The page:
Maths + Fun = An impossible equation? Not necessarily.
Whether you’re a teacher or parent, attempting to engage an unwilling child and make maths more fun can sometimes be difficult.
Here are some simple and effective ways to make mathematics fun (for motivated kids and learning that sticks).
Make it interactive
Technology: children love it, and parents and teachers have a world of mathematical goodies at their fingertips.
Team work makes the mathematical dream work
Friendly competition can be a real motivator in the classroom, and team work can help students in overcoming stumbling blocks by leaning on one another’s strengths.
So, set a timer, pit teams against one another, and add rewards or prizes for motivation. You must, however, be clear on what roles each student should represent within the team.
Use singular, relevant problems
Win your pupils’ interest and you’ve won half the battle of teaching mathematical concepts that stick steadfastly. For many children, there’s often nothing more soul destroying than a worksheet filled with questions – worked through in near silence.
The Hands on Math blog sets out a couple of prime examples for using singular problems to demonstrate a concept and make maths more fun:
For example, why would the death/kill ratio be a better indicator a players skill in Call of Duty than simply number of kills? Or, the most text messages ever sent in a day is ____ what would their cell phone bill be if they had to pay 0.03 per text? Lets create an equation and solve it.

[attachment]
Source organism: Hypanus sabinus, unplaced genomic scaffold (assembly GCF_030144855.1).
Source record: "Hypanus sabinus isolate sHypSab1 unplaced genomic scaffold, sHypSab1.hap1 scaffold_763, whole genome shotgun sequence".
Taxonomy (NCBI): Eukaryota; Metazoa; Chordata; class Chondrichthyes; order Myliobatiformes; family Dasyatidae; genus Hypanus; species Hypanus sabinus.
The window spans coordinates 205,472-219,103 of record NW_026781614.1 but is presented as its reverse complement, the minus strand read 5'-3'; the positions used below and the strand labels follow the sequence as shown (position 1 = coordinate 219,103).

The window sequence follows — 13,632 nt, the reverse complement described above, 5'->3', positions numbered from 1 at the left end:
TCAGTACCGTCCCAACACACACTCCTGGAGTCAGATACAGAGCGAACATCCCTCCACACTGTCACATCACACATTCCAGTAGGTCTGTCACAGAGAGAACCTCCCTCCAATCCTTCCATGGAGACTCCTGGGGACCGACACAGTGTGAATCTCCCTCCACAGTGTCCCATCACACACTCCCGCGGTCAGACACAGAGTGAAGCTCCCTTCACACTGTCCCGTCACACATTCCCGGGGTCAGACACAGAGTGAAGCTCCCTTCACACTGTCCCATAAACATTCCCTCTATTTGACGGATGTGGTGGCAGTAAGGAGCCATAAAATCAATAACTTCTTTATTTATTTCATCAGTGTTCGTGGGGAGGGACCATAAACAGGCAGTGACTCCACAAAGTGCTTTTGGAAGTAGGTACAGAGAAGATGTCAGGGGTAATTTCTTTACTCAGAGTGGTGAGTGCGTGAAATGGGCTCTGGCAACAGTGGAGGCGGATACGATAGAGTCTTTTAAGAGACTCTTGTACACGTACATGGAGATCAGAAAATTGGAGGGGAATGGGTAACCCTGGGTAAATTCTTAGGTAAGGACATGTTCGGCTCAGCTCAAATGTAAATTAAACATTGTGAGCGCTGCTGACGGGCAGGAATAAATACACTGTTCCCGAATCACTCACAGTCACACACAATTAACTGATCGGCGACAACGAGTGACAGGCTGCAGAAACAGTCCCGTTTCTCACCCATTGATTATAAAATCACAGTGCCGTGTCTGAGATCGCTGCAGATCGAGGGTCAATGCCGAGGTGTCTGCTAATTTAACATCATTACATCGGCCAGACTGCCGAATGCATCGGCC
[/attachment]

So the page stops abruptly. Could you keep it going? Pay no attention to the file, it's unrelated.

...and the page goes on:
This isn’t to say that every maths subject has a problem scenario – there are some instances where practice makes perfect, such as equations, multiplications and algebra, but you can at least begin with a problem scenario as a solid foundation for the lesson.
Create real-world relevance to make maths more fun
Let’s face it, maths is right up there alongside physics and chemistry when it comes to the age-old protest statement of “When would I use this in the real world?”.
Creating relevance is critical for being motivated to learn, as well as breaking down a concept and transforming it into an altogether more logical practicality.
For parents of younger children, this could be as simple as baking a cake (for weights and measurements), using money or checking the temperature.
For older children, fractions and pizza always goes down well (the challenge of working out an equation on which your share of pizza relies is critical after all!).
Back in the classroom, teachers should always try to apply some relevance, and introducing a little backward problem solving adds challenges and intrigue. Set out the real-life scene for each class, then pose the question as to what mathematical concept you could be tackling today.